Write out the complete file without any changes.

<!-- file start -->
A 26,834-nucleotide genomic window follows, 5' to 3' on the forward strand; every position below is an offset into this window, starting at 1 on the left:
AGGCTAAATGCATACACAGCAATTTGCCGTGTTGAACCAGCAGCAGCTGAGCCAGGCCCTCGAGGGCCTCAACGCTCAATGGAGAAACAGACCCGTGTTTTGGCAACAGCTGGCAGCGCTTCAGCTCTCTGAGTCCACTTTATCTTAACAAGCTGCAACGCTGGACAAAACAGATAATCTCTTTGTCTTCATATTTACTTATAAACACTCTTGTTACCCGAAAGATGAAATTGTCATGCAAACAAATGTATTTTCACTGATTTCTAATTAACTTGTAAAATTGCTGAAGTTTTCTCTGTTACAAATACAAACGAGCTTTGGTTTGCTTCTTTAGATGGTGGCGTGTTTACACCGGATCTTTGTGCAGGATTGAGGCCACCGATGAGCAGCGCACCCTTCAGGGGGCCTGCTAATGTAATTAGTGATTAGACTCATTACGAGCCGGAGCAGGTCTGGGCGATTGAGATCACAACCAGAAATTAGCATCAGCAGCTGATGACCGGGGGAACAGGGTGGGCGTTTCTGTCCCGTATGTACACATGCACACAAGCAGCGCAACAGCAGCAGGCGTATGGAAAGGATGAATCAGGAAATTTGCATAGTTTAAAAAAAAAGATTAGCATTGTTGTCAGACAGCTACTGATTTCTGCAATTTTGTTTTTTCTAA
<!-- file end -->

A 26,834-nucleotide genomic window follows, 5' to 3' on the forward strand; every position below is an offset into this window, starting at 1 on the left:
AGGCTAAATGCATACACAGCAATTTGCCGTGTTGAACCAGCAGCAGCTGAGCCAGGCCCTCGAGGGCCTCAACGCTCAATGGAGAAACAGACCCGTGTTTTGGCAACAGCTGGCAGCGCTTCAGCTCTCTGAGTCCACTTTATCTTAACAAGCTGCAACGCTGGACAAAACAGATAATCTCTTTGTCTTCATATTTACTTATAAACACTCTTGTTACCCGAAAGATGAAATTGTCATGCAAACAAATGTATTTTCACTGATTTCTAATTAACTTGTAAAATTGCTGAAGTTTTCTCTGTTACAAATACAAACGAGCTTTGGTTTGCTTCTTTAGATGGTGGCGTGTTTACACCGGATCTTTGTGCAGGATTGAGGCCACCGATGAGCAGCGCACCCTTCAGGGGGCCTGCTAATGTAATTAGTGATTAGACTCATTACGAGCCGGAGCAGGTCTGGGCGATTGAGATCACAACCAGAAATTAGCATCAGCAGCTGATGACCGGGGGAACAGGGTGGGCGTTTCTGTCCCGTATGTACACATGCACACAAGCAGCGCAACAGCAGCAGGCGTATGGAAAGGATGAATCAGGAAATTTGCATAGTTTAAAAAAAAAGATTAGCATTGTTGTCAGACAGCTACTGATTTCTGCAATTTTGTTTTTTCTAA